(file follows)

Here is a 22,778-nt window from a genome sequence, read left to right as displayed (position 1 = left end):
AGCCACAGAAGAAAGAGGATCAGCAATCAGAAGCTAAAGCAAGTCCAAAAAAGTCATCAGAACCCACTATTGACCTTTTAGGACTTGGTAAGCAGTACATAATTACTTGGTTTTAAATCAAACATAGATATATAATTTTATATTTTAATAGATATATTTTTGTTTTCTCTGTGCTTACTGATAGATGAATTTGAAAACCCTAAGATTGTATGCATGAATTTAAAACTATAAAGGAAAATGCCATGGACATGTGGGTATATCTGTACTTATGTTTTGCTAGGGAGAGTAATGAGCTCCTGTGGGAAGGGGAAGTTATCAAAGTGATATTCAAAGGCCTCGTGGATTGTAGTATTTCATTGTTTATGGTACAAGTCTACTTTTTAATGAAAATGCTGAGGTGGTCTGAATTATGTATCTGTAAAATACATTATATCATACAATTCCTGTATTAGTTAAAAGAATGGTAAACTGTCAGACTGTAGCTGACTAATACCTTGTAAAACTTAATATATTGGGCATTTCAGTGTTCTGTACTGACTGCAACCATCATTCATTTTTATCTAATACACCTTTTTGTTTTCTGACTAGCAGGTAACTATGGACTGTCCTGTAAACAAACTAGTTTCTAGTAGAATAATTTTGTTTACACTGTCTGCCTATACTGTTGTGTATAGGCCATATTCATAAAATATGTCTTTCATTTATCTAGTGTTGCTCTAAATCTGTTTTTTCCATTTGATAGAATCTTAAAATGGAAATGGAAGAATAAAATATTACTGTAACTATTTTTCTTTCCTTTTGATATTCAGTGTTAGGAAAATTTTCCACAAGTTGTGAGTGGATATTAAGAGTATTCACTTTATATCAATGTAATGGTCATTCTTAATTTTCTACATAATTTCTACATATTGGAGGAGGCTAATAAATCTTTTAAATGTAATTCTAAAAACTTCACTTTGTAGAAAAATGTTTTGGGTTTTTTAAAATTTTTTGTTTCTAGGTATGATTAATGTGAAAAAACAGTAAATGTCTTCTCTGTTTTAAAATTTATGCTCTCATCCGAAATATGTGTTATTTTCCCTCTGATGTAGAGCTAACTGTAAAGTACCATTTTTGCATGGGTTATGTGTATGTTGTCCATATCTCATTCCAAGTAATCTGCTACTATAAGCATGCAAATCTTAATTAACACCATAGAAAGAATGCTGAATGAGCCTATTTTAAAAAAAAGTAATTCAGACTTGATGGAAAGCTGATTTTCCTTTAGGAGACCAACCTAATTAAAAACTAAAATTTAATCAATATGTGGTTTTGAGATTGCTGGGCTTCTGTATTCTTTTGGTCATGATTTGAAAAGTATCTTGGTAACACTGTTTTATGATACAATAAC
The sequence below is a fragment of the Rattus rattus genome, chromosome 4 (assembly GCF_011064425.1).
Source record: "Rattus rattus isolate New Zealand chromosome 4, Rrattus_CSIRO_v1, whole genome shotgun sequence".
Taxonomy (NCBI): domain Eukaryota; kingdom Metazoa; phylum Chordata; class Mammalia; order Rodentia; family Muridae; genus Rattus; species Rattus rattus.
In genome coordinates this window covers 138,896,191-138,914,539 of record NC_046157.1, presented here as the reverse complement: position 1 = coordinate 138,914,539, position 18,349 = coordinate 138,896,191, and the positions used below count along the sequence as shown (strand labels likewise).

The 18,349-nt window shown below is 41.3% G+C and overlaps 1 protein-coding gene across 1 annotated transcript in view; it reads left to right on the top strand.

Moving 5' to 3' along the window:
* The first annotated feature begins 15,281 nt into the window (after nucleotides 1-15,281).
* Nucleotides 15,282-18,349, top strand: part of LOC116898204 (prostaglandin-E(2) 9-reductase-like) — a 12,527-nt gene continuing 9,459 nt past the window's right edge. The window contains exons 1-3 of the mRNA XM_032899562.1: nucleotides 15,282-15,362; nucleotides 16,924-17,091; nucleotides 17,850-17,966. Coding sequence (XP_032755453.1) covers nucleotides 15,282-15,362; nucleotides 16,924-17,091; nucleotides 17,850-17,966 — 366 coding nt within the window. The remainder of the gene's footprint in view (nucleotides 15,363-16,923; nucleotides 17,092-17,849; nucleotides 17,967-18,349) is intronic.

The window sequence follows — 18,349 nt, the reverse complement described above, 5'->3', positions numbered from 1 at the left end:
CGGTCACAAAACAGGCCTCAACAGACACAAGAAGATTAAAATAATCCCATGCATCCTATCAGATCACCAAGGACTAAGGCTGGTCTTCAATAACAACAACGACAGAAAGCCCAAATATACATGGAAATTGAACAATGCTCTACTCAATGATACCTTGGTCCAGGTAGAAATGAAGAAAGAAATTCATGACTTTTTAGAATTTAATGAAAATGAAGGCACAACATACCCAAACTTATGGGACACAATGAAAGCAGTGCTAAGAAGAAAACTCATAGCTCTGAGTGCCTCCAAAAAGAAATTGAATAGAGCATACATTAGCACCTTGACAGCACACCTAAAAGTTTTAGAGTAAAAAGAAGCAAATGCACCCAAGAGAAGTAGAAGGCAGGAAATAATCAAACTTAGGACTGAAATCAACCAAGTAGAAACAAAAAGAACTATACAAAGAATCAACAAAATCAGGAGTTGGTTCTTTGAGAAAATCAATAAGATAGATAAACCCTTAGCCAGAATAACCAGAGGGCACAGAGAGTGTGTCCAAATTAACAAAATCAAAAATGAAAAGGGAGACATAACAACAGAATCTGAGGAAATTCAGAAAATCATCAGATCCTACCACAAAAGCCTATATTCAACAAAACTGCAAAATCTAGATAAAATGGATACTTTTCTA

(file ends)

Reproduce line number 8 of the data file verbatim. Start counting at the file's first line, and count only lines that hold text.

Moving 5' to 3' along the window: